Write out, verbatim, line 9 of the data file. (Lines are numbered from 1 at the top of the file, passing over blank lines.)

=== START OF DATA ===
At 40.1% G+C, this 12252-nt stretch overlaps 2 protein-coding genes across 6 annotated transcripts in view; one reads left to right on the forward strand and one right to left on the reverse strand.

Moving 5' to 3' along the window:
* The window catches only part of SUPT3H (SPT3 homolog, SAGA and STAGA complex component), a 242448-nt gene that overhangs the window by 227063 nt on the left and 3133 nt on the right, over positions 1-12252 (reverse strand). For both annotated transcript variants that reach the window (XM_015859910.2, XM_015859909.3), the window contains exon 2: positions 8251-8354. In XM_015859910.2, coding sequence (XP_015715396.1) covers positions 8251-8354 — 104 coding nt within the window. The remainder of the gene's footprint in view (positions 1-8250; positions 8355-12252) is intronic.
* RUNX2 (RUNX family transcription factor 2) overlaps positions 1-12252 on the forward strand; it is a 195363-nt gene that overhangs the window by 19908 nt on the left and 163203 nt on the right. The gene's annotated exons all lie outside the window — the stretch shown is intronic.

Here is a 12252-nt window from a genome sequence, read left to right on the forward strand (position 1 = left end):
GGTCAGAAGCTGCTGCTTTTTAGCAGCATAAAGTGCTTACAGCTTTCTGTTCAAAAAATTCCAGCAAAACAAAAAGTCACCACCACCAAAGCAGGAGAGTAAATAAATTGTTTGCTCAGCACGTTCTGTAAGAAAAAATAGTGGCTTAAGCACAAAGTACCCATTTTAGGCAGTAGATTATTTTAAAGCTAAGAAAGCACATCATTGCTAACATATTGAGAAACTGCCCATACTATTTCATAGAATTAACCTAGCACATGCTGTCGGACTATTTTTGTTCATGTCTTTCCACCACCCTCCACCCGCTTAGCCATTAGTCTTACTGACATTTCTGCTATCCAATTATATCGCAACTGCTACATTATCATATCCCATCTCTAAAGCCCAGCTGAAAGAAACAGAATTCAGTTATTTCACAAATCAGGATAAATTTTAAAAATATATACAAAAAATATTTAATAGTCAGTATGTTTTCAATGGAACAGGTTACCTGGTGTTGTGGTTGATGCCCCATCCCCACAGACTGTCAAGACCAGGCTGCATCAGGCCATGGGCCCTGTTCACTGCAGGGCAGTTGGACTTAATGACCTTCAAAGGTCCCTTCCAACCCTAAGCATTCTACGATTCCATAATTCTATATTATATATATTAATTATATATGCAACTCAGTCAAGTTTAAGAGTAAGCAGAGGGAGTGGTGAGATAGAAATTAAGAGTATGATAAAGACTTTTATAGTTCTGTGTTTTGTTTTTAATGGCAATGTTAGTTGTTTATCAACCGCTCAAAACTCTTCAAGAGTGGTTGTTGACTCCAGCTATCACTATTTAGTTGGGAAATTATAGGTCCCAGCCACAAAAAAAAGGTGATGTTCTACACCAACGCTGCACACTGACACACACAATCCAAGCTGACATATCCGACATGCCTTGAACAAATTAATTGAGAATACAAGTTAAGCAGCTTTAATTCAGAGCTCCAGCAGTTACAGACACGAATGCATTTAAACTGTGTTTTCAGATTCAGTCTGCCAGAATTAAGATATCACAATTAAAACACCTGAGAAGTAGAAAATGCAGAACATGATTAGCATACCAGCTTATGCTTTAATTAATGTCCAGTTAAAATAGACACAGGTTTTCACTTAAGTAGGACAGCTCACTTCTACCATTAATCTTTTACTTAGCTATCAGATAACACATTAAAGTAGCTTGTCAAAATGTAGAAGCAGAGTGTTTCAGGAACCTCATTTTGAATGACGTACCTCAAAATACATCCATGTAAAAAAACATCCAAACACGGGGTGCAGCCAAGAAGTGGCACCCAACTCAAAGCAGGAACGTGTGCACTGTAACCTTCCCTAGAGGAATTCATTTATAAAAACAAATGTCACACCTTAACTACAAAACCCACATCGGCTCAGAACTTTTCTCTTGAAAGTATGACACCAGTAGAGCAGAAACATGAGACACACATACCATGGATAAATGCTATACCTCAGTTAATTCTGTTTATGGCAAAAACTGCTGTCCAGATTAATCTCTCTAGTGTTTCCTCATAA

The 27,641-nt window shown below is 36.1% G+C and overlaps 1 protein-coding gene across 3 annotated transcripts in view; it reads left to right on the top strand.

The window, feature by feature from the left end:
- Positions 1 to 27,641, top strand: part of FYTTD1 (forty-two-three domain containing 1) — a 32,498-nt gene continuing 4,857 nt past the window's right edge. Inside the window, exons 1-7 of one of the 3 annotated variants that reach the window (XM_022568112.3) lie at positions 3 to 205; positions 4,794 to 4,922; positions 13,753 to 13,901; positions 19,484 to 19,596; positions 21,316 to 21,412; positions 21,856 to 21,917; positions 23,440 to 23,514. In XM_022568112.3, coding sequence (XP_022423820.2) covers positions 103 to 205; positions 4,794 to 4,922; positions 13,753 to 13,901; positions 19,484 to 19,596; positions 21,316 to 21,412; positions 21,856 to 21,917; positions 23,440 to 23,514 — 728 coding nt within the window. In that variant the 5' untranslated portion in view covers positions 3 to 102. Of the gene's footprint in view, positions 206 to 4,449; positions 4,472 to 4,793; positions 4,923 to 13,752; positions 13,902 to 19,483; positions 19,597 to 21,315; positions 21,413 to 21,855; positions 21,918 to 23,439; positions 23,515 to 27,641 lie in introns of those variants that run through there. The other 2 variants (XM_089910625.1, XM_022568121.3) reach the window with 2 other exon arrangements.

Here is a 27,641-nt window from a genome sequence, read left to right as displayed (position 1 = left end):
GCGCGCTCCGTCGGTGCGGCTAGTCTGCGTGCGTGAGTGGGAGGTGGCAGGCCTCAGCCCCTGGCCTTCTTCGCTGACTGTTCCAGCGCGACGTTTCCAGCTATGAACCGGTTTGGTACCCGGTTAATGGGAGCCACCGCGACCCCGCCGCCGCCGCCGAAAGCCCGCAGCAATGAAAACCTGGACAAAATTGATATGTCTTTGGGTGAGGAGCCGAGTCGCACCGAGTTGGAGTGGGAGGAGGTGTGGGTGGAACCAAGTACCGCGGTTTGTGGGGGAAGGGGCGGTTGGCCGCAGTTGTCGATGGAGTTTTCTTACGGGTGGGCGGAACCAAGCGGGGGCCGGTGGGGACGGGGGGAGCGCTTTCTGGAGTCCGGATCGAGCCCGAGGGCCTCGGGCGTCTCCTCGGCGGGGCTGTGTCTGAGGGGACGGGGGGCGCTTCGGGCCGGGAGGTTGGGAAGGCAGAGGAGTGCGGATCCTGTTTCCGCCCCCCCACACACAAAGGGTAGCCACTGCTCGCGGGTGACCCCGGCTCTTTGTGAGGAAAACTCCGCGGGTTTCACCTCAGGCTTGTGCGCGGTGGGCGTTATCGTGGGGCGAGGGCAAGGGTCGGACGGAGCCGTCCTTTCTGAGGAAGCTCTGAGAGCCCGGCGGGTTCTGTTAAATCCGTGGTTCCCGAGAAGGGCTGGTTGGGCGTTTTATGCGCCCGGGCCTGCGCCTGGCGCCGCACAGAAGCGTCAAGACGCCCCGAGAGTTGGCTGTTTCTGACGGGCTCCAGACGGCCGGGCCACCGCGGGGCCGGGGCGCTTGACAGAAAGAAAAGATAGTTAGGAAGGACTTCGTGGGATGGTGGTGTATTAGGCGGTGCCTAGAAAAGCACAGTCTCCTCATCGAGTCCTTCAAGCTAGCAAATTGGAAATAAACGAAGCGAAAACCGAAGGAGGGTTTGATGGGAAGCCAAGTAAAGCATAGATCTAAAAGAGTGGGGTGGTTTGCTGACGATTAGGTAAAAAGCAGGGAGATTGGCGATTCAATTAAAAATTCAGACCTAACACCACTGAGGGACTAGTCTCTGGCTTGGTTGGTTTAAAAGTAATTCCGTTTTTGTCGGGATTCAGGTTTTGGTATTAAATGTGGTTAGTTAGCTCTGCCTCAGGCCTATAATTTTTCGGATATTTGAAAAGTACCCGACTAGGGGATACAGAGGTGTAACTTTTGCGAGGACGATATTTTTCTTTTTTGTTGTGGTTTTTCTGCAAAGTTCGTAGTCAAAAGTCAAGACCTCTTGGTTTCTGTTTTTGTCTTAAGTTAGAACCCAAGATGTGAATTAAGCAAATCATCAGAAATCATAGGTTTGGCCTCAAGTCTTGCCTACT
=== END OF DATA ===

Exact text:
- Positions 1 to 27,641, top strand: part of FYTTD1 (forty-two-three domain containing 1) — a 32,498-nt gene continuing 4,857 nt past the window's right edge. Inside the window, exons 1-7 of one of the 3 annotated variants that reach the window (XM_022568112.3) lie at positions 3 to 205; positions 4,794 to 4,922; positions 13,753 to 13,901; positions 19,484 to 19,596; positions 21,316 to 21,412; positions 21,856 to 21,917; positions 23,440 to 23,514. In XM_022568112.3, coding sequence (XP_022423820.2) covers positions 103 to 205; positions 4,794 to 4,922; positions 13,753 to 13,901; positions 19,484 to 19,596; positions 21,316 to 21,412; positions 21,856 to 21,917; positions 23,440 to 23,514 — 728 coding nt within the window. In that variant the 5' untranslated portion in view covers positions 3 to 102. Of the gene's footprint in view, positions 206 to 4,449; positions 4,472 to 4,793; positions 4,923 to 13,752; positions 13,902 to 19,483; positions 19,597 to 21,315; positions 21,413 to 21,855; positions 21,918 to 23,439; positions 23,515 to 27,641 lie in introns of those variants that run through there. The other 2 variants (XM_089910625.1, XM_022568121.3) reach the window with 2 other exon arrangements.